By the time of Warren’s visit I had been back on the L. S. U. faculty for seven years, having returned in 1957 with “a mind to stay”—an intention that Warren has expressed on several occasions with regard to his faculty affiliations with both Vanderbilt and L.S.U.By yet another of those coincidences of time and place the new series of the revived Southern Review was just getting under way, and I was preparing to take my departure from L.S.U.at the end of the 1963—64 academic year. And this for much the same reason that Warren has given for leaving Vanderbilt and L.S.U.—what had begun with so much promise and been pursued for a time with so much hope was ending with a growing sense that, despite the memorable experiences and enduring friendships I had known there, rapidly changing circumstances left no place for me at the university, even with the Review coming back.

All of this is by way of saying that Parnassus on the Mississippi is not a book I am able to review in the ordinary way because its contents are too immediately personal to obtain the distance necessary to treat it objectively. Suffice it to note that the author tells his story so well, on the basis of such skillful use of pertinent sources (including several apposite interviews and unpublished memoirs), that for one who lived through the events recounted the book is not read simply as an aide mémoire, but is an experience of deja vu involving nearly total recall. The only jarring notes for one so situated are recurring errors in the use of proper names [e.g., Charles Hineman instead of Charles Hyneman, (pp.225 and 227), Clarence Carson instead of Clarence Cason, (p.41), Herbert C.Nixon instead of Herman Clarence Nixon (p.72, fn.2; Nixon’s name is reported correctly on p.138 and in the index)] and the inclusion of two photographs of Paul M. Hebert, one of which is identified as Charles W.Pipkin.

Although the subtitle of the book is The Southern Review and the Baton Rouge Literary Community, 1935—1942, the historical and topical coverage is much broader than the seven years during which the initial series of the Southern Review was published and came to be recognized here and abroad as the most distinguished American literary magazine of its day. In fact, it is the vivid rendition of the setting— social, political, academic, and literary—that reifies Warren’s Louisiana in a way that makes his subsequent experience seem unreal. The brief prologue takes us all the way back to the improbable origins of L.S.U.in 1859—60 as a state-supported military academy under the superintendency of William Tecumseh Sherman (who secured his position with help from P.G.T.Beauregard, Braxton Bragg, and Richard Taylor). The equally brief epilogue tells of the exodus from L.S.U. of the principals following the demise of the Review and gives a brief account of the origin of the new series of the magazine.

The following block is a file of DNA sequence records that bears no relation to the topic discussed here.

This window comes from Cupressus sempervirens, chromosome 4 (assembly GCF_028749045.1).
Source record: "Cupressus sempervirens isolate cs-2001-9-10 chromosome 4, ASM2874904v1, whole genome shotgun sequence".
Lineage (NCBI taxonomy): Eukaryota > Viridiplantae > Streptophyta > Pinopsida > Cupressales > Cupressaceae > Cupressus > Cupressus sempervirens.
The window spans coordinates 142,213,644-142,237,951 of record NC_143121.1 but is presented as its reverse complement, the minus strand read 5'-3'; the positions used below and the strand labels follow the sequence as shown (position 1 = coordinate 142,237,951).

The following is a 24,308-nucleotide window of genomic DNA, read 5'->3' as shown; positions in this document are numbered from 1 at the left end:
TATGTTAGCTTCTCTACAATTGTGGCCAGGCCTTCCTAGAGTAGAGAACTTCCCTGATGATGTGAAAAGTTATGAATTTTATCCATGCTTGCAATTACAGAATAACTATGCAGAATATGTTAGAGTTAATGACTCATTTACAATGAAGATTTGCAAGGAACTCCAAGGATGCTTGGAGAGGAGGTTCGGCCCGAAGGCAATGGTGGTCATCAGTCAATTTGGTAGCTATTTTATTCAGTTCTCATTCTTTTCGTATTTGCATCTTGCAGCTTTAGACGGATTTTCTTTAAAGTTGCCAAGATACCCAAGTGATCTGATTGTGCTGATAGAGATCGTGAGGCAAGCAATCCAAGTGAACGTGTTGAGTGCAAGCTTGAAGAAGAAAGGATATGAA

In a summary assessment of the favorable reception the Review has enjoyed following its resumption, the university president of record at the time is quoted as saying that he hoped if his administration was remembered for any one thing it would be the magazine’s revival. Mr. Cutrer does not take advantage of the opportunity to close the book with another of those ironies that test one’s perception of reality. I remember the statement attributed to the same source on accession to the presidency. He noted that he was most pleased to become president because “they” could no longer keep him from watching the Tigers practice.

The story proper opens with the spectacular advent of Huey Long as governor in 1928.Long was, of course, the neopopulist successor to the moderately progressive Governor John M.Parker, whose administration (1920—1928) mildly interrupted a line of Bourbon regimes going back to the post-Reconstruction era. Because of his relatively successful efforts in curtailing public corruption, adopting a new state constitution, and constructing a graveled highway system, Parker was referred to as the “gentleman as reformer.” Among the changes he brought about was the building of a commodious new campus for L.S.U.on a plantation site just south of Baton Rouge.